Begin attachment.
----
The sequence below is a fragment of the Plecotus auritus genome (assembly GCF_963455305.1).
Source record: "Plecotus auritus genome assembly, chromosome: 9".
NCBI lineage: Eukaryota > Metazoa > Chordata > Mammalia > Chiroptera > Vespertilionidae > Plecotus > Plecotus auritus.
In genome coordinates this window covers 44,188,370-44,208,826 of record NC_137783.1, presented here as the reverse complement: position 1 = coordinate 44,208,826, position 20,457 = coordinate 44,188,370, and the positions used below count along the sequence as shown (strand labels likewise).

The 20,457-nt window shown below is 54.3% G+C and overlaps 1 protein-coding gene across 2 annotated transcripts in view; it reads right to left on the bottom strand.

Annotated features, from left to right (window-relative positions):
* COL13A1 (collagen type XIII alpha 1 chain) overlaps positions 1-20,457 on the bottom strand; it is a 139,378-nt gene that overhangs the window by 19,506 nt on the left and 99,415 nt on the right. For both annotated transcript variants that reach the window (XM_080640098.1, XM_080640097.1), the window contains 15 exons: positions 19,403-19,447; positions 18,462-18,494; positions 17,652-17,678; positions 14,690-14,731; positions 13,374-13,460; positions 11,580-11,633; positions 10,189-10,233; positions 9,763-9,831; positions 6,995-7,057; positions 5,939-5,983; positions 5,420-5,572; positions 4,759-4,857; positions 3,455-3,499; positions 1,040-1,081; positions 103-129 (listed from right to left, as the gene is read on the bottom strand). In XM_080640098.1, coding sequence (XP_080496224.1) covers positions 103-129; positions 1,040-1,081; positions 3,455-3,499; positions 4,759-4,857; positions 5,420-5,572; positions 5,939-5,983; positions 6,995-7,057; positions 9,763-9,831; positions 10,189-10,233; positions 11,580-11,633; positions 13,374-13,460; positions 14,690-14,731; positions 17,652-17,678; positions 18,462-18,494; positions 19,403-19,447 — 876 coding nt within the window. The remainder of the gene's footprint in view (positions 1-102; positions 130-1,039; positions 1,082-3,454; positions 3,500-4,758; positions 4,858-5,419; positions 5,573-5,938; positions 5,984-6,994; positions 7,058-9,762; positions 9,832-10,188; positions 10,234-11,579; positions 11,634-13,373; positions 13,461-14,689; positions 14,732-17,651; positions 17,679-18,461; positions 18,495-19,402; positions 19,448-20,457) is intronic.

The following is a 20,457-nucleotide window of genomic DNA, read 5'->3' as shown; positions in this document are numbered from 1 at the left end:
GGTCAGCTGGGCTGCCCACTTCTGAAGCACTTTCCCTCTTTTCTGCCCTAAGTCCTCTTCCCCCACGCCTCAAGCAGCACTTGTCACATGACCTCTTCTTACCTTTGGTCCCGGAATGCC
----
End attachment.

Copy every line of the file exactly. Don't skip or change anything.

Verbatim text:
The sequence below is a fragment of the Plecotus auritus genome (assembly GCF_963455305.1).
Source record: "Plecotus auritus genome assembly, chromosome: 9".
NCBI lineage: Eukaryota > Metazoa > Chordata > Mammalia > Chiroptera > Vespertilionidae > Plecotus > Plecotus auritus.
In genome coordinates this window covers 44,188,370-44,208,826 of record NC_137783.1, presented here as the reverse complement: position 1 = coordinate 44,208,826, position 20,457 = coordinate 44,188,370, and the positions used below count along the sequence as shown (strand labels likewise).

The 20,457-nt window shown below is 54.3% G+C and overlaps 1 protein-coding gene across 2 annotated transcripts in view; it reads right to left on the bottom strand.

Annotated features, from left to right (window-relative positions):
* COL13A1 (collagen type XIII alpha 1 chain) overlaps positions 1-20,457 on the bottom strand; it is a 139,378-nt gene that overhangs the window by 19,506 nt on the left and 99,415 nt on the right. For both annotated transcript variants that reach the window (XM_080640098.1, XM_080640097.1), the window contains 15 exons: positions 19,403-19,447; positions 18,462-18,494; positions 17,652-17,678; positions 14,690-14,731; positions 13,374-13,460; positions 11,580-11,633; positions 10,189-10,233; positions 9,763-9,831; positions 6,995-7,057; positions 5,939-5,983; positions 5,420-5,572; positions 4,759-4,857; positions 3,455-3,499; positions 1,040-1,081; positions 103-129 (listed from right to left, as the gene is read on the bottom strand). In XM_080640098.1, coding sequence (XP_080496224.1) covers positions 103-129; positions 1,040-1,081; positions 3,455-3,499; positions 4,759-4,857; positions 5,420-5,572; positions 5,939-5,983; positions 6,995-7,057; positions 9,763-9,831; positions 10,189-10,233; positions 11,580-11,633; positions 13,374-13,460; positions 14,690-14,731; positions 17,652-17,678; positions 18,462-18,494; positions 19,403-19,447 — 876 coding nt within the window. The remainder of the gene's footprint in view (positions 1-102; positions 130-1,039; positions 1,082-3,454; positions 3,500-4,758; positions 4,858-5,419; positions 5,573-5,938; positions 5,984-6,994; positions 7,058-9,762; positions 9,832-10,188; positions 10,234-11,579; positions 11,634-13,373; positions 13,461-14,689; positions 14,732-17,651; positions 17,679-18,461; positions 18,495-19,402; positions 19,448-20,457) is intronic.

The following is a 20,457-nucleotide window of genomic DNA, read 5'->3' as shown; positions in this document are numbered from 1 at the left end:
GGTCAGCTGGGCTGCCCACTTCTGAAGCACTTTCCCTCTTTTCTGCCCTAAGTCCTCTTCCCCCACGCCTCAAGCAGCACTTGTCACATGACCTCTTCTTACCTTTGGTCCCGGAATGCC